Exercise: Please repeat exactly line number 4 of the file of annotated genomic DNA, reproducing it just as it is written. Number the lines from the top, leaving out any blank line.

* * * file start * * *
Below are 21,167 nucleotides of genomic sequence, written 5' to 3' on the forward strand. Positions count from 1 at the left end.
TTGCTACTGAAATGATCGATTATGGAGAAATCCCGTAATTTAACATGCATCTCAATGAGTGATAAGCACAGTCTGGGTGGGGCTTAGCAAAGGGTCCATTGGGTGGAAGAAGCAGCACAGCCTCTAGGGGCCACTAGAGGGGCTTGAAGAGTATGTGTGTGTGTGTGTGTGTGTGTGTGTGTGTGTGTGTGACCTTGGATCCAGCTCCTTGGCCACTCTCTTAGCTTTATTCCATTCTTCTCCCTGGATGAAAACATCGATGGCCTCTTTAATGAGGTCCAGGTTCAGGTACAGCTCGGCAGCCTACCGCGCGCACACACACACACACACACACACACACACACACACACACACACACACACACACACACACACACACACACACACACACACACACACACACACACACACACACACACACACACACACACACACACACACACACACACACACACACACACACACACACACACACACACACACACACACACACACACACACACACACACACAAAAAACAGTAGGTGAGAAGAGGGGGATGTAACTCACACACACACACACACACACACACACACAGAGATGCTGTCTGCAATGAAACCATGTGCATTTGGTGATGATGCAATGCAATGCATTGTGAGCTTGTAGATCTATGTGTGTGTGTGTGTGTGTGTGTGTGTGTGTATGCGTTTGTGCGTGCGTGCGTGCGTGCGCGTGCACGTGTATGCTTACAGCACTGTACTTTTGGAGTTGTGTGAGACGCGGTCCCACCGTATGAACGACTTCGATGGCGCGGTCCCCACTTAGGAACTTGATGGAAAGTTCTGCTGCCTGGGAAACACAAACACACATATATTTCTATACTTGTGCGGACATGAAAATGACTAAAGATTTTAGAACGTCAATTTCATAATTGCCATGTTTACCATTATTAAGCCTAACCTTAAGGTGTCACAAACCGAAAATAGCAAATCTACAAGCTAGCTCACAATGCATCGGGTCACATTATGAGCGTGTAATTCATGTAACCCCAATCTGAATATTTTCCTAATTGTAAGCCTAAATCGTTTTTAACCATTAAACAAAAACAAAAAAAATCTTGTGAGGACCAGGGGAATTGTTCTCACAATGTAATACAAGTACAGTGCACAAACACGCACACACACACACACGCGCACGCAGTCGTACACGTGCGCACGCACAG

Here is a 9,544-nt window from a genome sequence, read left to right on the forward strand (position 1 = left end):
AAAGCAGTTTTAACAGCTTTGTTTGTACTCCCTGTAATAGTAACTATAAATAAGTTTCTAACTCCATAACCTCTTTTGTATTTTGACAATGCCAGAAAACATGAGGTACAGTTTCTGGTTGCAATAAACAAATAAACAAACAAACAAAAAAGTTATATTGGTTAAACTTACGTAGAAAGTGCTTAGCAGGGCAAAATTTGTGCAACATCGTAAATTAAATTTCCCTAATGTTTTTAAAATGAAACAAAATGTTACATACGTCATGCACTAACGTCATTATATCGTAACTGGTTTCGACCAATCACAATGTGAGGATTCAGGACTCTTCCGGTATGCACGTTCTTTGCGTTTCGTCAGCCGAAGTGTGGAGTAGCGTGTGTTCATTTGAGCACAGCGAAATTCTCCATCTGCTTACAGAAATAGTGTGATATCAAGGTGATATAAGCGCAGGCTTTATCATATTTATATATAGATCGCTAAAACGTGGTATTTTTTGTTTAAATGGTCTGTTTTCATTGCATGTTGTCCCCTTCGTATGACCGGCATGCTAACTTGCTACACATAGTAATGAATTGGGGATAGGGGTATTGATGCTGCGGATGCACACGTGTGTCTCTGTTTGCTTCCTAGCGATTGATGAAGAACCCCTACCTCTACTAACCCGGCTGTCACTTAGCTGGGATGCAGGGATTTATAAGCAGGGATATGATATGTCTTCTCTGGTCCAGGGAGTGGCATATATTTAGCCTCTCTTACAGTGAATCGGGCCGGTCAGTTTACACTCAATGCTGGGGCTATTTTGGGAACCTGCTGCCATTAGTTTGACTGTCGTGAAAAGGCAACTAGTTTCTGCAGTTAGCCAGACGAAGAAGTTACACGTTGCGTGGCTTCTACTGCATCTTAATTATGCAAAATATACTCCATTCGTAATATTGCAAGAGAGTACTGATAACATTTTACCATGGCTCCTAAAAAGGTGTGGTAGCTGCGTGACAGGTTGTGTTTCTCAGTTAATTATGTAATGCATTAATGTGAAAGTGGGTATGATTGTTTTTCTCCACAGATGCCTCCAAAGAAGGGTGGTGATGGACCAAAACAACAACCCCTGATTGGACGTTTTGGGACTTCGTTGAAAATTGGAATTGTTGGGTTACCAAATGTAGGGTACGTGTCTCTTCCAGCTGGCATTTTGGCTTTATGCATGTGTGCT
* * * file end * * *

AAAGCAGTTTTAACAGCTTTGTTTGTACTCCCTGTAATAGTAACTATAAATAAGTTTCTAACTCCATAACCTCTTTTGTATTTTGACAATGCCAGAAAACATGAGGTACAGTTTCTGGTTGCAATAAACAAATAAACAAACAAACAAAAAAGTTATATTGGTTAAACTTACGTAGAAAGTGCTTAGCAGGGCAAAATTTGTGCAACATCGTAAATTAAATTTCCCTAATGTTTTTAAAATGAAACAAAATGTTACATACGTCATGCACTAACGTCATTATATCGTAACTGGTTTCGACCAATCACAATGTGAGGATTCAGGACTCTTCCGGTATGCACGTTCTTTGCGTTTCGTCAGCCGAAGTGTGGAGTAGCGTGTGTTCATTTGAGCACAGCGAAATTCTCCATCTGCTTACAGAAATAGTGTGATATCAAGGTGATATAAGCGCAGGCTTTATCATATTTATATATAGATCGCTAAAACGTGGTATTTTTTGTTTAAATGGTCTGTTTTCATTGCATGTTGTCCCCTTCGTATGACCGGCATGCTAACTTGCTACACATAGTAATGAATTGGGGATAGGGGTATTGATGCTGCGGATGCACACGTGTGTCTCTGTTTGCTTCCTAGCGATTGATGAAGAACCCCTACCTCTACTAACCCGGCTGTCACTTAGCTGGGATGCAGGGATTTATAAGCAGGGATATGATATGTCTTCTCTGGTCCAGGGAGTGGCATATATTTAGCCTCTCTTACAGTGAATCGGGCCGGTCAGTTTACACTCAATGCTGGGGCTATTTTGGGAACCTGCTGCCATTAGTTTGACTGTCGTGAAAAGGCAACTAGTTTCTGCAGTTAGCCAGACGAAGAAGTTACACGTTGCGTGGCTTCTACTGCATCTTAATTATGCAAAATATACTCCATTCGTAATATTGCAAGAGAGTACTGATAACATTTTACCATGGCTCCTAAAAAGGTGTGGTAGCTGCGTGACAGGTTGTGTTTCTCAGTTAATTATGTAATGCATTAATGTGAAAGTGGGTATGATTGTTTTTCTCCACAGATGCCTCCAAAGAAGGGTGGTGATGGACCAAAACAACAACCCCTGATTGGACGTTTTGGGACTTCGTTGAAAATTGGAATTGTTGGGTTACCAAATGTAGGGTACGTGTCTCTTCCAGCTGGCATTTTGGCTTTATGCATGTGTGCT